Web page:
After Diversity Maximum Demand (ADMD) Report
After diversity maximum demand (ADMD) is used in the design of electricity distribution networks where demand is aggregated over a large number of customers. ADMD accounts for the coincident peak load a network is likely to experience over its lifetime and as such is an overestimation of typical demand. The period of consideration used in this study was one whole year for each customer type. Not all customers coincide with the same year but do have the same winter period in which a peak demand is likely to occur. Peak electric vehicle charging is also shown to be seasonally dependent.
Network peak demand, considering diversity between customers is time coincident where within each household there are times, mainly the 4-8pm period, in which electricity is used simultaneously, for example when all appliances are used at the same time. An ADMD is normally 2kW when electric heating isn’t present. Generally it is shown that as the number of customers increases, the maximum time-coincident demand per dwelling falls and the uncertainty decreases.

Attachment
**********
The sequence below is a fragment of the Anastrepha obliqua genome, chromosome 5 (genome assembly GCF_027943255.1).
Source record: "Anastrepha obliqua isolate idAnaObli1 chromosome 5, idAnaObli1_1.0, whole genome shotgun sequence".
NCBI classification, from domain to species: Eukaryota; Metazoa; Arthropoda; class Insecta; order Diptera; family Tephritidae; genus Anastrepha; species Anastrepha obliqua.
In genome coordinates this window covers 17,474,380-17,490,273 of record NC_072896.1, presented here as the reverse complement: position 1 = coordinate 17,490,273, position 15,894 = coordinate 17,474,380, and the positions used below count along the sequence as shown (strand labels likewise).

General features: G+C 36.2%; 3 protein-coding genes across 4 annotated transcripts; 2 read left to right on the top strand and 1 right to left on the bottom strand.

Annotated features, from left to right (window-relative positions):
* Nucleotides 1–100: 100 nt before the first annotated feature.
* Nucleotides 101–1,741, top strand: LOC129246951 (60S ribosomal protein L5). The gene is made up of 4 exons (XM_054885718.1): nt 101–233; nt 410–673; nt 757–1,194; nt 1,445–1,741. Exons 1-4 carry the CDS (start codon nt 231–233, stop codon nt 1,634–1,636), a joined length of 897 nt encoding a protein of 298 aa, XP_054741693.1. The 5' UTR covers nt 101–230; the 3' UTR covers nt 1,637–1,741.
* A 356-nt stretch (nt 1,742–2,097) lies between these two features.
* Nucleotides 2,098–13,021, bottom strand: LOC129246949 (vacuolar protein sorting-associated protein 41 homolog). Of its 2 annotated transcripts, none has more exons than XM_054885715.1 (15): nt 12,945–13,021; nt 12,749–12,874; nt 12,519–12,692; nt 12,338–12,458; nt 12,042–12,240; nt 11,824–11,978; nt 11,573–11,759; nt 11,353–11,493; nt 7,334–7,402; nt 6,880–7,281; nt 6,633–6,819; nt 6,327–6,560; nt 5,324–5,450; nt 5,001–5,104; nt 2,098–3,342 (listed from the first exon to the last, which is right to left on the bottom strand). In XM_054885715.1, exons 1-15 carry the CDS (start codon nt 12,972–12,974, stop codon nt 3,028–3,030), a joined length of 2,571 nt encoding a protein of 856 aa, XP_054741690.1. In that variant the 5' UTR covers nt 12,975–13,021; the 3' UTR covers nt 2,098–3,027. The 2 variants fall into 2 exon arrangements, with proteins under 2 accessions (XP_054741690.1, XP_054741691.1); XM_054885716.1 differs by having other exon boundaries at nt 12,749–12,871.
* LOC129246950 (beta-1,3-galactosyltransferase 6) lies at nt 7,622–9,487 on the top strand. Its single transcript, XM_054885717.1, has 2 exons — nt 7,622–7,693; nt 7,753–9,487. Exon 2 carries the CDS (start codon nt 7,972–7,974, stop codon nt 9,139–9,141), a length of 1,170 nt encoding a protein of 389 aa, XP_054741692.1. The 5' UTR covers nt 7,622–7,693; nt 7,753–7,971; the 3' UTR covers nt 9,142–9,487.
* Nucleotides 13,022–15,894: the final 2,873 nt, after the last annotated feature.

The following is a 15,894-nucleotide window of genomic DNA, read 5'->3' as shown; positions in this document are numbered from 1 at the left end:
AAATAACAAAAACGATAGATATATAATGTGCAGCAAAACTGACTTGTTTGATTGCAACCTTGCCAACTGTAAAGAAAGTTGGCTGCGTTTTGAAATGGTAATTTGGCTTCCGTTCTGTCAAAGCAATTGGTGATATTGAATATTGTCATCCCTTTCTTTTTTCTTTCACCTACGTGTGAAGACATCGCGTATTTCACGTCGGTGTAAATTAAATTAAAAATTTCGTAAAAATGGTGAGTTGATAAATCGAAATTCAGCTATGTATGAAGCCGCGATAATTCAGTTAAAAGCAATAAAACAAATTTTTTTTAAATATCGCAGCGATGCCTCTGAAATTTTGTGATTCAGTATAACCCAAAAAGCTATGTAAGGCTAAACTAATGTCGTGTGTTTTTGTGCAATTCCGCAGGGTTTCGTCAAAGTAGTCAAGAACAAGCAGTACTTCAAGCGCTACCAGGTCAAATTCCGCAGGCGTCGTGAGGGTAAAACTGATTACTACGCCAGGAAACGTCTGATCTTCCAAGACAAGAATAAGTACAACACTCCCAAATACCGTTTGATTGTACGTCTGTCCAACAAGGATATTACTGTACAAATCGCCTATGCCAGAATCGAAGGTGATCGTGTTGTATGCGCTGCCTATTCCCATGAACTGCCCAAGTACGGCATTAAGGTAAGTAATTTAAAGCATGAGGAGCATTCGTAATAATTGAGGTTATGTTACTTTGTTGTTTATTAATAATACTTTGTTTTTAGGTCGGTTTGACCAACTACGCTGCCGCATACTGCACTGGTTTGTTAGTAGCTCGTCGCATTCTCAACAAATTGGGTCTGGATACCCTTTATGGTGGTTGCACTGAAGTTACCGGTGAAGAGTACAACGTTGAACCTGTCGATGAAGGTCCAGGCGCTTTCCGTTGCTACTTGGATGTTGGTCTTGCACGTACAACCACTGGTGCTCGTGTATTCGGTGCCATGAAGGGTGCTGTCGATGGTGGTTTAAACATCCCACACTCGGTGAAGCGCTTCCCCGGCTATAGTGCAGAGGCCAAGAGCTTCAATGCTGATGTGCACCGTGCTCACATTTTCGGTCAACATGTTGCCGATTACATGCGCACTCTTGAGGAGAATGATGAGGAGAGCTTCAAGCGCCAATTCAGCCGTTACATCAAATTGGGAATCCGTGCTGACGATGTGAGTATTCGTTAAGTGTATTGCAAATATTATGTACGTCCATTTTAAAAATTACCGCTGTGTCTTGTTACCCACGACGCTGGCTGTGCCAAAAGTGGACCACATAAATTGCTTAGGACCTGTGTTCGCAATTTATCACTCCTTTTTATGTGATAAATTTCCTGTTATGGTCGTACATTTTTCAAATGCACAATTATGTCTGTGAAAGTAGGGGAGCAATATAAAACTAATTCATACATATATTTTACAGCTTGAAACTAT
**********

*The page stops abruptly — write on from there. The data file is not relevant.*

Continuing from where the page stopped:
- Demands stabilise at 1.5kW for the sample population of domestic customers. Note: no account for sample bias is accounted for in this study.
- Generally, analytical solutions in the form of a first term power model are good approximations to demand with customer. An exception to this is for vehicle charging and home only demands for electrical vehicle customers.
- Fluctuations in demand between customer numbers can be attributable to sample variation, larger sampling could limit this.
- Lower ADMD resulted for all three CLNR demographic income groups at the 100th customer level than with several groups in the mosaic demographics.
- Solar customers without any intervention (TC5) show the lowest demand of all customers with magnitudes resembling those of Active retirement.
- Home only demand for EV customers are high demand customers (2kW at the 100th customer)